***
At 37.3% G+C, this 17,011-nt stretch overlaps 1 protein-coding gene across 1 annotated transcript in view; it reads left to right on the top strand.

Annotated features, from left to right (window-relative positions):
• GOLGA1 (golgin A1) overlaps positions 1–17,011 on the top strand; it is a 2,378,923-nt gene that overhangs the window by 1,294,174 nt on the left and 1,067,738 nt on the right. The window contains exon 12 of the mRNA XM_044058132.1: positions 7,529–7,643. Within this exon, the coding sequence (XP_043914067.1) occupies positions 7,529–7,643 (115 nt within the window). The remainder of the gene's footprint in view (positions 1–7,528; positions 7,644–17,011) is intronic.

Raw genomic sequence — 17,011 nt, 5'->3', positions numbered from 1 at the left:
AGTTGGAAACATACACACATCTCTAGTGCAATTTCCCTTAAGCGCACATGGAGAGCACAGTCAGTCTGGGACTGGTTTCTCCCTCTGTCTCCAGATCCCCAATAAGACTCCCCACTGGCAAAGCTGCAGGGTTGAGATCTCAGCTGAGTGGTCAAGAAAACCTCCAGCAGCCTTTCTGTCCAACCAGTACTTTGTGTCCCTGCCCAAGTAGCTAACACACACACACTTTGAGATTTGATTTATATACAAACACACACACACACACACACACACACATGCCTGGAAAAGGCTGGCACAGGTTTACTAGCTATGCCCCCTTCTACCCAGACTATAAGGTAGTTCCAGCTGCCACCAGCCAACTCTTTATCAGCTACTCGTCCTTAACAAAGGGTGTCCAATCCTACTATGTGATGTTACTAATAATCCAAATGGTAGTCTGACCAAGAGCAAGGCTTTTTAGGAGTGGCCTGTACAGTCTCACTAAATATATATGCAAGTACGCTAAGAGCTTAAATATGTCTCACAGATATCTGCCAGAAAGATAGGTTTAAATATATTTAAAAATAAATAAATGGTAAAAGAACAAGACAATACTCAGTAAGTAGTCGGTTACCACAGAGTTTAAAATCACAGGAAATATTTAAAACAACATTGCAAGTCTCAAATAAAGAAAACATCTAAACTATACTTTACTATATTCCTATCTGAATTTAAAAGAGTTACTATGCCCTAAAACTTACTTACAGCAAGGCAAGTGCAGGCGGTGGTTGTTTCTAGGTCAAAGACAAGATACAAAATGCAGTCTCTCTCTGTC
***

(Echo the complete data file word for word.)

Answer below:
At 37.3% G+C, this 17,011-nt stretch overlaps 1 protein-coding gene across 1 annotated transcript in view; it reads left to right on the top strand.

Annotated features, from left to right (window-relative positions):
• GOLGA1 (golgin A1) overlaps positions 1–17,011 on the top strand; it is a 2,378,923-nt gene that overhangs the window by 1,294,174 nt on the left and 1,067,738 nt on the right. The window contains exon 12 of the mRNA XM_044058132.1: positions 7,529–7,643. Within this exon, the coding sequence (XP_043914067.1) occupies positions 7,529–7,643 (115 nt within the window). The remainder of the gene's footprint in view (positions 1–7,528; positions 7,644–17,011) is intronic.

Raw genomic sequence — 17,011 nt, 5'->3', positions numbered from 1 at the left:
AGTTGGAAACATACACACATCTCTAGTGCAATTTCCCTTAAGCGCACATGGAGAGCACAGTCAGTCTGGGACTGGTTTCTCCCTCTGTCTCCAGATCCCCAATAAGACTCCCCACTGGCAAAGCTGCAGGGTTGAGATCTCAGCTGAGTGGTCAAGAAAACCTCCAGCAGCCTTTCTGTCCAACCAGTACTTTGTGTCCCTGCCCAAGTAGCTAACACACACACACTTTGAGATTTGATTTATATACAAACACACACACACACACACACACACACATGCCTGGAAAAGGCTGGCACAGGTTTACTAGCTATGCCCCCTTCTACCCAGACTATAAGGTAGTTCCAGCTGCCACCAGCCAACTCTTTATCAGCTACTCGTCCTTAACAAAGGGTGTCCAATCCTACTATGTGATGTTACTAATAATCCAAATGGTAGTCTGACCAAGAGCAAGGCTTTTTAGGAGTGGCCTGTACAGTCTCACTAAATATATATGCAAGTACGCTAAGAGCTTAAATATGTCTCACAGATATCTGCCAGAAAGATAGGTTTAAATATATTTAAAAATAAATAAATGGTAAAAGAACAAGACAATACTCAGTAAGTAGTCGGTTACCACAGAGTTTAAAATCACAGGAAATATTTAAAACAACATTGCAAGTCTCAAATAAAGAAAACATCTAAACTATACTTTACTATATTCCTATCTGAATTTAAAAGAGTTACTATGCCCTAAAACTTACTTACAGCAAGGCAAGTGCAGGCGGTGGTTGTTTCTAGGTCAAAGACAAGATACAAAATGCAGTCTCTCTCTGTC